MIAMI (CBSMiami) – Florida Gov. Ron DeSantis lifted all restrictions on restaurants and other businesses, including bars and clubs on Friday.

The governor said he would also stop cities and counties from collecting fines on people who don’t wear face masks, virtually nullifying local mask ordinances.

“We are today moving into initially called phase three. What that will mean for the restaurants, there will not be limitations,” said DeSantis.

“It’s not based on science,” FIU Infectious Diseases Expert Dr. Aileen Marty told CBS News. “It’s the kind of politics that’s going to backfire.”

 Read the governor’s executive order

Miami-Dade Mayor Carlos Gimenez office said the curfew is still in place. They said the “attorneys are looped in.”

On Friday afternoon, Mayor Gimenez said:

“My staff and I are consulting with the County Attorney’s Office regarding the enforcement of the mask mandate at businesses. We want to ensure compliance with the state order, while also continuing to act in the best interests of our community.”

“He’s just not paying attention to the science. His advisors are not scientists. He’s putting the people of Florida at risk.” Congresswoman Donna Shalala said Friday.

She’s reacted to the governor’s move that surprised leaders statewide.

“The percentage of people testing positive is higher now in both Miami-Dade and Broward than it was at the time that we reopened in the early summer,” FIU Epidemiologist Dr. Mary Jo Trepka said.

The office of the mayor said the governor’s emergency order means the following for Miami-Dade County:

1) The state will be in Phase 3 and all state restrictions related to COVID-19 are lifted. However, this does not preclude the County from having its own rules, as approved by the state.
2) All businesses may reopen, but the County can still impose guidelines and protocols.
3) All restaurants, regardless of the size of their interior spaces, will be allowed to operate at 50% capacity.
4) Civil citations issued for violation of the mandatory mask order are suspended.

“Just as an act of executive grace, all outstanding fines, and penalties that have been applied against individuals have been suspended,” said DeSantis.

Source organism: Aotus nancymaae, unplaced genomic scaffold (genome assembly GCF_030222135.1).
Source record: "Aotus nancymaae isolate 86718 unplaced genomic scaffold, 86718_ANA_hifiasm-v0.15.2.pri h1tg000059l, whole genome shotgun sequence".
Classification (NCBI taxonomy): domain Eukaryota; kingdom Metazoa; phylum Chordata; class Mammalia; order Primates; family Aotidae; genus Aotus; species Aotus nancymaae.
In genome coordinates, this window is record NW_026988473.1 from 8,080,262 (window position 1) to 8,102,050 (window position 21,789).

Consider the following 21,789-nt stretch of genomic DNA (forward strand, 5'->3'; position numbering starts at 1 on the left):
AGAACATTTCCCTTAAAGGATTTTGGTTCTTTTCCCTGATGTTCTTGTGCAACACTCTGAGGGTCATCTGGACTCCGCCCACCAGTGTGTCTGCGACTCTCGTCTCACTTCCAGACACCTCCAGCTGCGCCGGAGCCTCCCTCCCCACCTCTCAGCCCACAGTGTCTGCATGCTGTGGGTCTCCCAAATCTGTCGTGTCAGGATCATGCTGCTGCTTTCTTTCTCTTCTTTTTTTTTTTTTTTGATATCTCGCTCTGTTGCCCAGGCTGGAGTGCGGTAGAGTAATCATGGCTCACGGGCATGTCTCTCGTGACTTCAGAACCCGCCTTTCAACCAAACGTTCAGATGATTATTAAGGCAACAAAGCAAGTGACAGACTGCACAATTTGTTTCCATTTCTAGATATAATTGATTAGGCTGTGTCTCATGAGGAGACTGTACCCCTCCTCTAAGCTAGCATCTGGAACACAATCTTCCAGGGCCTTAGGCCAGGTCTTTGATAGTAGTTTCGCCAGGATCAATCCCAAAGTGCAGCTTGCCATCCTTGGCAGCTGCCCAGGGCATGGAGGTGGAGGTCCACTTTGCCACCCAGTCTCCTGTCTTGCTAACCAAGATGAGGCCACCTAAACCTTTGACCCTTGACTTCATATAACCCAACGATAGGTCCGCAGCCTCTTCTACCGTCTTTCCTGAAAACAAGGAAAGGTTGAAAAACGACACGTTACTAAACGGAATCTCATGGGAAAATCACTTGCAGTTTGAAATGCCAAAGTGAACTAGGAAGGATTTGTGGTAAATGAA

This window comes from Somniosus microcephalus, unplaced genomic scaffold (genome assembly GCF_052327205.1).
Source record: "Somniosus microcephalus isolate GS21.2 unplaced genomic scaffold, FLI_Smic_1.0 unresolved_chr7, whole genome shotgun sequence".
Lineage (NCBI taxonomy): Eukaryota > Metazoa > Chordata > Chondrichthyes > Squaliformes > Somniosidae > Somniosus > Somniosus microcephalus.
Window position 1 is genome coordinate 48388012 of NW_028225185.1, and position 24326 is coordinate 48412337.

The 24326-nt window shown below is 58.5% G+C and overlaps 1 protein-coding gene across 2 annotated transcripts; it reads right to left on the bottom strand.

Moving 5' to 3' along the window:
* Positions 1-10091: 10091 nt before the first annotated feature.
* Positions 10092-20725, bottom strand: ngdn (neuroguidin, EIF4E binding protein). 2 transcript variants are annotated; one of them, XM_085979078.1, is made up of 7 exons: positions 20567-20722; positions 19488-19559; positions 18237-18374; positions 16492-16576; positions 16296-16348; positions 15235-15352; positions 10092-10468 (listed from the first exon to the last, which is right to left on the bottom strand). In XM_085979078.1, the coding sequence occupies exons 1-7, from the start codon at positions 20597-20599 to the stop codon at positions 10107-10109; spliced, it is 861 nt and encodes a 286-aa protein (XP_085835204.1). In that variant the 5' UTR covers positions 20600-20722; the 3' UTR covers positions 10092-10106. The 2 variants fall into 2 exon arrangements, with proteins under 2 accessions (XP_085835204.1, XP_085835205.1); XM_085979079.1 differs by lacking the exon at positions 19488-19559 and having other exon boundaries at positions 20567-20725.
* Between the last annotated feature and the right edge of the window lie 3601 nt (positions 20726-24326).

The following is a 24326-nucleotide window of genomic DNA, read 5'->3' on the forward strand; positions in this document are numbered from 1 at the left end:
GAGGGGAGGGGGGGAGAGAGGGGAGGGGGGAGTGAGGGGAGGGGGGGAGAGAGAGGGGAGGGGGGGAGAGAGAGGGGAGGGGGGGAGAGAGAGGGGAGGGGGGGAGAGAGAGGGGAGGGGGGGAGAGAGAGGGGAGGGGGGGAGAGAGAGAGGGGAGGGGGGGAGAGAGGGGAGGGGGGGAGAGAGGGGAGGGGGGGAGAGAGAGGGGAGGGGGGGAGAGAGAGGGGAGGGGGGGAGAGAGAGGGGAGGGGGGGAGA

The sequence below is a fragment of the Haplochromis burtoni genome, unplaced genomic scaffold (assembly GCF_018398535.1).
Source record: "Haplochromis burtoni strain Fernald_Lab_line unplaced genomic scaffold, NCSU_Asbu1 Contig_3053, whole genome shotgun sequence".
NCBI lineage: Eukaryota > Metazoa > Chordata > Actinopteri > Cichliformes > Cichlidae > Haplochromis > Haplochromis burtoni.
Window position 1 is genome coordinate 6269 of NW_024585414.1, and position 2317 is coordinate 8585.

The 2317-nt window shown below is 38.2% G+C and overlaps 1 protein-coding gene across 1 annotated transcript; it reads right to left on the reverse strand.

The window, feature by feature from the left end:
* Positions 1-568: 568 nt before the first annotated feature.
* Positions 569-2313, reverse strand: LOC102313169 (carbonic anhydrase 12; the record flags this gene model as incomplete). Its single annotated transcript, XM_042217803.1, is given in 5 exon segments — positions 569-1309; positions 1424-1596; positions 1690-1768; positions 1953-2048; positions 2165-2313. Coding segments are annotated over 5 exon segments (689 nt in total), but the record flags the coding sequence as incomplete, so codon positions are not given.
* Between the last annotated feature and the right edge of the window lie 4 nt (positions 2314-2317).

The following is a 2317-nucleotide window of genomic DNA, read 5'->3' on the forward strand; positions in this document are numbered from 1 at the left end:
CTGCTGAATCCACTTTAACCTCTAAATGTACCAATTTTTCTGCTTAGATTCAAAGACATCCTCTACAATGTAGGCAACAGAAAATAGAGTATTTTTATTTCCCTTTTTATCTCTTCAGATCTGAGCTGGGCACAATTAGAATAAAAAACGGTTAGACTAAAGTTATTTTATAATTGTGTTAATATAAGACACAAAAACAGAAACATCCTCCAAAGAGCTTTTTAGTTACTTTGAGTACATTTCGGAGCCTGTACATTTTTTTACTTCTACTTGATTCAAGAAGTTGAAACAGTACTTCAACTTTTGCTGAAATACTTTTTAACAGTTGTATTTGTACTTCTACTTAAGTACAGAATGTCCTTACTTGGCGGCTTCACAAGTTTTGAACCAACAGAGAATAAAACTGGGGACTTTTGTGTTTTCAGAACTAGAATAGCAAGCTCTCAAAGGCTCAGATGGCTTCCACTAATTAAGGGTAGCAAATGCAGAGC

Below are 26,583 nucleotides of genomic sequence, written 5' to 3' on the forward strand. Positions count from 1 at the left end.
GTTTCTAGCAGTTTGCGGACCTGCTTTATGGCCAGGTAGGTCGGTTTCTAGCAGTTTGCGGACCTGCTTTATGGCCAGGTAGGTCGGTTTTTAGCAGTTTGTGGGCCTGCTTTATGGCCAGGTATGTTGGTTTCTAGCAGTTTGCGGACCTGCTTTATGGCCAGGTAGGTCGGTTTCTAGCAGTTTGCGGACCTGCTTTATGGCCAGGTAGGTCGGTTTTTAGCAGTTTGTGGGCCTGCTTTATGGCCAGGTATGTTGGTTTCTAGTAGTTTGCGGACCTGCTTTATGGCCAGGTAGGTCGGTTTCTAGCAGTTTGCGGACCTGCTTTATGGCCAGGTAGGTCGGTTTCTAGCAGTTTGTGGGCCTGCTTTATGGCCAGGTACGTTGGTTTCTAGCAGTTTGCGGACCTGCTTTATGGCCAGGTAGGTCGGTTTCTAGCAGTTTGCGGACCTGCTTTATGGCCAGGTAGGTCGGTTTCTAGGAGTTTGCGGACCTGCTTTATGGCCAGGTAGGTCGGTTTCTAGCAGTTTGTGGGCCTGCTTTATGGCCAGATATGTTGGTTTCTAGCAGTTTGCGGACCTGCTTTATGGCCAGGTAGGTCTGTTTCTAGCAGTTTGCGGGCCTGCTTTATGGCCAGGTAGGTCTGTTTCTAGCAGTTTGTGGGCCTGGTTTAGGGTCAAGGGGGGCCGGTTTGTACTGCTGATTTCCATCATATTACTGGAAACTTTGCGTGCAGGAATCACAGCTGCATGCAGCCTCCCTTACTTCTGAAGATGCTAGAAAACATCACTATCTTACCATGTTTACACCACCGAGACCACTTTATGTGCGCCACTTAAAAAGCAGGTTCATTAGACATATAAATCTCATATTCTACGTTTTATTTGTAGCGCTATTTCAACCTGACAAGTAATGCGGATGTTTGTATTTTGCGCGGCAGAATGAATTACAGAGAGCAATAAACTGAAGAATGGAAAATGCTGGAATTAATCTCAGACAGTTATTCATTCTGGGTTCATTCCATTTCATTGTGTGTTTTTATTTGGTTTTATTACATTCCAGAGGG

Miami Beach Mayor Dan Gelber believes the governor is trying to please the president.

“My county has had the second most number of COVID infections in the country. So, we are a hot spot. The truth is, this is pretty obvious this was a political decision,” he said.

In Broward, Mayor Dale Holness office said attorneys are waiting on clarity and will need to see the exact executive order.

As far as schools, Broward Schools said, “The Governor’s announcement does not impact BCPS as the District has already initiated the reopening process by entering into Phase 2.”

The governor’s order doesn’t prevent businesses from requiring customers to wear masks. Nor can Florida order local governments to reimburse fines that have already been collected.

The governor has refused throughout the pandemic to issue a statewide mask mandate, deferring to local officials.

Miami Beach Mayor Dan Gelber reacts to the governor’s emergency order:

The governor’s office estimated that nearly $2 million in fines have been imposed statewide on people and businesses for violations of local health orders, including for breaking curfews or social distancing rules.

The number is based on counties and cities that responded to DeSantis’ Sept. 4 demand that local officials provide information about “all actions” county governments, city commissions or other boards or commissions have taken regarding the virus. Not all cities or counties have responded.

Governor DeSantis is moving to fully open the state, including bars and restaurants, allowing for full capacity. And if it’s less than that, local leaders will have to justify it.

“We’re also saying in the state of Florida that everybody has the opportunity and the right to work. Every business has the right to operate. If some of the locals may be able to do reasonable regulations, but you can’t just say no. You can’t say no after 6 months and have people just twisting in the wind,” said DeSantis.

The governor is also doing away with fines for lack of social distancing and masks.

“Just as an act of executive grace, all outstanding fines, and penalties that have been applied against individuals have been suspended,” said DeSantis.

“For the past two weeks or more, we’ve seen a positivity rate of less than 5 percent,” said Broward Mayor Dale Holness.

At practically the same time the governor made his announcement, Mayor Holness announced the easing of some regulations.

“Restaurant counters can now be used for seating with the restriction that they’re not able to serve alcohol at those counties,” Holness said.